In vivo functional efficacy of tumor-specific T cells expanded using HLA-Ig based artificial antigen presenting cells (aAPC)

Malarvizhi Durai, Christine Krueger, Zhaohui Ye, Linzhao Cheng, Andreas Mackensen, Mathias Oelke, Jonathan P. Schneck

Research output: Contribution to journalArticlepeer-review

Abstract

Adoptive immunotherapy for treatment of cancers and infectious diseases is often hampered by a high degree of variability in the final T cell product and in the limited in vivo function and survival of ex vivo expanded antigen-specific cytotoxic T cells (CTL). This has stimulated interest in development of standardized artificial antigen presenting cells (aAPC) to reliably expand antigen specific CTL. However, for successful immunotherapy the aAPC ex vivo generated CTL must have anti-tumor activity in vivo. Here, we demonstrate that HLA-Ig based aAPC stimulated tumor-specific CTL from human peripheral blood T lymphocytes showed robust expansion and functional activity in a human/SCID mouse melanoma model. HLA-Ig based aAPC expanded CTL were detected in the peripheral blood up to 15 days after transfer. Non-invasive bioluminescence imaging of tumor bearing mice demonstrated antigen dependent localization of transferred CTL to the tumor site. Moreover, adoptive transfer of HLA-Ig based aAPC generated CTL inhibited the tumor growth both in prevention and treatment modes of therapy and was comparable to that achieved by dendritic cell expanded CTL. Thus, our data demonstrate potential therapeutic in vivo activity of HLA-Ig based aAPC expanded CTL to control tumor growth.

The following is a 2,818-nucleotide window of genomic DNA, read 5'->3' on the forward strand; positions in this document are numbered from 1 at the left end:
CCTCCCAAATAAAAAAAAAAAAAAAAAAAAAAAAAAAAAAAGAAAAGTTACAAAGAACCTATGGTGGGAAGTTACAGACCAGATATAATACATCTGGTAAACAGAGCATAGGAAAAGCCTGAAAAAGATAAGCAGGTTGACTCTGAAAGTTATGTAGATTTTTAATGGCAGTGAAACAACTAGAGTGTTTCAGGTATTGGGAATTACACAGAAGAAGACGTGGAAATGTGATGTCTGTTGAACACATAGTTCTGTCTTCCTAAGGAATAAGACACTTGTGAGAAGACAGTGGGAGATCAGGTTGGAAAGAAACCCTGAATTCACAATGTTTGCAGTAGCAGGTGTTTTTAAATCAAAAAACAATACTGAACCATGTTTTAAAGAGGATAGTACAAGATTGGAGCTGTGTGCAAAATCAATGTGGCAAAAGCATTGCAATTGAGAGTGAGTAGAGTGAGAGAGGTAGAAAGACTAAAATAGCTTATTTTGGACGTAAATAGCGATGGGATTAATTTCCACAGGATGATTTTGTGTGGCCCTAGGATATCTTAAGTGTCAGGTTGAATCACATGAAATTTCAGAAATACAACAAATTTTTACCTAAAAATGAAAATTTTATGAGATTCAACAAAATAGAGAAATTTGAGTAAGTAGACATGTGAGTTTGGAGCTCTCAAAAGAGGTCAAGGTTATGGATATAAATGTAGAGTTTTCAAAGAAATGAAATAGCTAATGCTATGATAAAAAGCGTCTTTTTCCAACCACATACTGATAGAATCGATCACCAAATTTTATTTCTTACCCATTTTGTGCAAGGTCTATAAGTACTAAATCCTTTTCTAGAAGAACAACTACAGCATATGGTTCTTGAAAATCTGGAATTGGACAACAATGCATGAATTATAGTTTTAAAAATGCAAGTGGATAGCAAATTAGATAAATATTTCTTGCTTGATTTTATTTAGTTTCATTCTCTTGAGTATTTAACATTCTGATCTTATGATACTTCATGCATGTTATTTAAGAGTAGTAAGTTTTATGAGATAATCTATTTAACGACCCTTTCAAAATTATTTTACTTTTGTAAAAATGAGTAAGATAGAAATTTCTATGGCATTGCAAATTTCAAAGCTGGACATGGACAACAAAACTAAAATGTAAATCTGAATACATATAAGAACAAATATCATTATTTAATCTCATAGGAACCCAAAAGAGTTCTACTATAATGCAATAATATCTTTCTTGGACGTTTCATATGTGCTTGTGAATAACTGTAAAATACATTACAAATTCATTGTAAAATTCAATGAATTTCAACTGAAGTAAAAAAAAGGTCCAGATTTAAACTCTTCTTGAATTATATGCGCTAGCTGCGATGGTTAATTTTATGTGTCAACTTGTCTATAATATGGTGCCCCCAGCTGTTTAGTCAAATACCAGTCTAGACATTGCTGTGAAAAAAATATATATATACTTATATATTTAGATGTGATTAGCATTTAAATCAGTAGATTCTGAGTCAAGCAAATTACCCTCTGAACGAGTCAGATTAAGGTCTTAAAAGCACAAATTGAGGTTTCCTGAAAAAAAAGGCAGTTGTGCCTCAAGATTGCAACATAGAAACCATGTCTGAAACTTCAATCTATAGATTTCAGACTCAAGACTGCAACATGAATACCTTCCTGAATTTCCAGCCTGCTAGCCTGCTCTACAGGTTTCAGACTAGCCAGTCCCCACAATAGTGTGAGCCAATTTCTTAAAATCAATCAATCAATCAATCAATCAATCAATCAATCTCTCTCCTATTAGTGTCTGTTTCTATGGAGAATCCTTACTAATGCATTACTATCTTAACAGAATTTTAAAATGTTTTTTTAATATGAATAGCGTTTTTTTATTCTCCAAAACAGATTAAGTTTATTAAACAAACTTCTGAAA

Original languageEnglish (US)
Pages (from-to)209-220
Number of pages12
JournalCancer Immunology, Immunotherapy
Volume58
Issue number2
DOIs
StatePublished - Feb 1 2009

Keywords

  • Adoptive immunotherapy
  • Antigen-specific CD8 T cells
  • Human/SCID
  • Melanoma
  • aAPC

ASJC Scopus subject areas

  • Immunology and Allergy
  • Immunology
  • Oncology
  • Cancer Research

Fingerprint Dive into the research topics of 'In vivo functional efficacy of tumor-specific T cells expanded using HLA-Ig based artificial antigen presenting cells (aAPC)'. Together they form a unique fingerprint.

Cite this